Time spent in reconnaissance... and it's certainly paid off :-)

  25. #25
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    While l listen to all your nice versions, in my head I keep hearing Malaika (Fadhili Williams, Miriam Makeba, Harry Belafonte, BoneyM ...)

    I do not think Loraine is based on 4 chords pop song. I think it's based on 3 chords.

    A: C G C G F G C G
    B: F F F F G G G G

    All together, it rminded me of couple of years ago and what I did with one other simple tune, Soleil Soleil/ Soley Soley (Middle of The Road, Nana Mouskouri, Dalida ... , our American friends probably have no clue about all these names ...). Soley ... has somewhat moody intro, but once it gets going .... Don't get me wrong, yes, it is lateral OT, but here it is:

    Last edited by Vladan; 11-10-2018 at 02:56 PM.
    ^ ^ ^
    <<< My BlogSpot Page >>>
    v v v

  26. #26
    Your stuff's always fun, Vladan. Free trips round the place :-)

    I think it does go into Am from C and Dm from F though... those are very strong sounds.

  27. #27
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    Quote Originally Posted by ragman1 View Post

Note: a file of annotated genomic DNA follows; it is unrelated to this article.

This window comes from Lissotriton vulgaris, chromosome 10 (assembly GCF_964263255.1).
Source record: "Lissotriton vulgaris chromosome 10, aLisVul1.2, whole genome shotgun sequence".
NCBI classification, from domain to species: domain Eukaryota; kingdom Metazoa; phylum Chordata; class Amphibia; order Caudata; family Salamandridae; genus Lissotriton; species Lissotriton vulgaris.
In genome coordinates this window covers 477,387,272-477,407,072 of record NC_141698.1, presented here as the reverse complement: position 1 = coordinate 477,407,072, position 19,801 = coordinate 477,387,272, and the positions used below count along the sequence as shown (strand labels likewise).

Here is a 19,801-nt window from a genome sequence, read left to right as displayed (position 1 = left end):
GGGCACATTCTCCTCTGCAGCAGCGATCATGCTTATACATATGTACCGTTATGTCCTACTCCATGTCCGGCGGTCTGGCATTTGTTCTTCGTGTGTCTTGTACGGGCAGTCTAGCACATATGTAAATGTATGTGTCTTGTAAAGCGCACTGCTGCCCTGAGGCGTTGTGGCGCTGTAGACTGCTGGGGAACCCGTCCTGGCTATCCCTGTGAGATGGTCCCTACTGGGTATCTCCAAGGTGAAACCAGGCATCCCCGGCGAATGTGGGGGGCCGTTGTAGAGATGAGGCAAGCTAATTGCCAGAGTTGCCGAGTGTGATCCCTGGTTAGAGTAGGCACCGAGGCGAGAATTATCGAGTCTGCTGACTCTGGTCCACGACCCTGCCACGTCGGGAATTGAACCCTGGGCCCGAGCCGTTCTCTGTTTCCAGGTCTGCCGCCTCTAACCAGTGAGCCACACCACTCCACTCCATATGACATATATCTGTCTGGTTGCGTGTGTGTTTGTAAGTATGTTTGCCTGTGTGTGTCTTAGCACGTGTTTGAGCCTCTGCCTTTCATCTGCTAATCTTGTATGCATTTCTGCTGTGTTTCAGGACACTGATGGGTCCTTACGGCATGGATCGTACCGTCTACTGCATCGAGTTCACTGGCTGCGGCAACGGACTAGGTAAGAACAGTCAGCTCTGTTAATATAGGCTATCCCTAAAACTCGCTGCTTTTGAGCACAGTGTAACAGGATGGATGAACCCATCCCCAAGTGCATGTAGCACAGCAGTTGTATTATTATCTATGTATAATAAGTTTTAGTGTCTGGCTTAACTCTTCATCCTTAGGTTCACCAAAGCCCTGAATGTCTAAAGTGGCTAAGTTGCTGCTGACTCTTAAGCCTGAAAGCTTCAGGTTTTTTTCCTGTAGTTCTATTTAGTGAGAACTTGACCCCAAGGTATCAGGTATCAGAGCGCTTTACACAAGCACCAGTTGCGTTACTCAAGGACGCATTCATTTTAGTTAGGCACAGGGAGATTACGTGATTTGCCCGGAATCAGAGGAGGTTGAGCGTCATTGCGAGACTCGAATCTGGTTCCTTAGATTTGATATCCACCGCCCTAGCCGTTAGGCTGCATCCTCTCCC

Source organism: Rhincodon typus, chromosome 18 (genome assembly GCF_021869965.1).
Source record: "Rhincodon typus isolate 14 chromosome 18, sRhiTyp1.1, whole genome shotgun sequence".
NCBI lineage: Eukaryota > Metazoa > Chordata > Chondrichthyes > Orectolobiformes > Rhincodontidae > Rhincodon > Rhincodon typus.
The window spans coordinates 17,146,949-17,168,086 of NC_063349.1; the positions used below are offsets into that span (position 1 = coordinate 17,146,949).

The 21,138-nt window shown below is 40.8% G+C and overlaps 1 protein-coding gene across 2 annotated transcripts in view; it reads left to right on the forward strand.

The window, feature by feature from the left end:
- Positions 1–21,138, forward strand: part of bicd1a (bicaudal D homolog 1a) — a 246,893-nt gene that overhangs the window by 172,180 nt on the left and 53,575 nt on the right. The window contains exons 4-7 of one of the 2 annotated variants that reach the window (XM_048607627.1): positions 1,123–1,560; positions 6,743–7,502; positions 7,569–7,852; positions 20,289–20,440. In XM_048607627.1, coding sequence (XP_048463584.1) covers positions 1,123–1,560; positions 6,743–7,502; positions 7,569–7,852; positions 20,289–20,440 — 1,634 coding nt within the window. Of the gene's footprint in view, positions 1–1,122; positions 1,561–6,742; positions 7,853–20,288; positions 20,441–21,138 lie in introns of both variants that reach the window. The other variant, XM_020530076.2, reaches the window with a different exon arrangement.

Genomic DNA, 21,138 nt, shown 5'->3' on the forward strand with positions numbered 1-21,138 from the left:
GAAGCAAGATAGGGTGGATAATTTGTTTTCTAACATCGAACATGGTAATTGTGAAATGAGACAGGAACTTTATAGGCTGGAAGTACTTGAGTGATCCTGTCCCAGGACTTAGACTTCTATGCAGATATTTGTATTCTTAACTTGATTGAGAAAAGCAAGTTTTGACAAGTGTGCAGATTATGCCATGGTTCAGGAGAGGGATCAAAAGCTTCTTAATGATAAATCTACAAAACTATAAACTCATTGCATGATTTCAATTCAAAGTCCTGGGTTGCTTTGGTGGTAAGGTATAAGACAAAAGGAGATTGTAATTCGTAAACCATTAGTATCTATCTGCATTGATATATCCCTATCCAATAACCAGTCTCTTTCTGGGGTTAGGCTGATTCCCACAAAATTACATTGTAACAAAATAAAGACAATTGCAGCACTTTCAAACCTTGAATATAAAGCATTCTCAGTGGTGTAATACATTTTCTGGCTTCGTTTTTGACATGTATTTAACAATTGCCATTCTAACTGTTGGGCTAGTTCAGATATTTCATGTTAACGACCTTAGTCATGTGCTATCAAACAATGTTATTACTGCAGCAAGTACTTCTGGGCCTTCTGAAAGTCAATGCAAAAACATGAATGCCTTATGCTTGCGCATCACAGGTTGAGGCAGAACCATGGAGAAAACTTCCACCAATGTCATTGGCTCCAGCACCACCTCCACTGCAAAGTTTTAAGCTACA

I think it does go into Am from C and Dm from F though... those are very strong sounds.
    Heart wants me there, but head says no.
    The only other chord I would rwally like to hear is G+ as the last chord of B:.

    BTW, I edited chords in previous post, to stay true to form.

    Sent from My Blog Page
    ^ ^ ^
    <<< My BlogSpot Page >>>
    v v v

  28. #28
    Here's mine. Acoustic chords + electric solo (both on the ES175). Took a while to get my head round this one, in the end I tried to target the important chords and not get hung up on all those passing chords. Also thinking about the melody seemed to help.


  29. #29

    Or

    Quote Originally Posted by KirkP View Post
    Most charts I’ve found for this tune over-specify the chords with extensions, subs and turnarounds that I feel should be decided by the player (or arranger). I created this vanilla-ish chart that I’m using as a starting point. If I haven’t yet decided whether I want to play a chord as a maj6, maj7, or dom7 I’ll just name the triad. I’m experimenting with various extensions, subs and turnarounds as I play it. I’m posting in in case it’s useful to anyone else or if anyone wants to comment on it.

    At this point I’m resisting the temptation to turn everything possible into cycles of fifths. For example, the 2nd bar of the bridge could be played as
    | A-7 D7 G7 C7 |
    which makes a tidy cycle of fifths. But I like the open feel of fewer chords, especially when learning.
    Or eg. Am7 Abm7 Gm7 C7

  30. #30
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    Quote Originally Posted by grahambop View Post
    Here's mine ...
    I know I say it every time you post something, but I love the single note tone you're getting!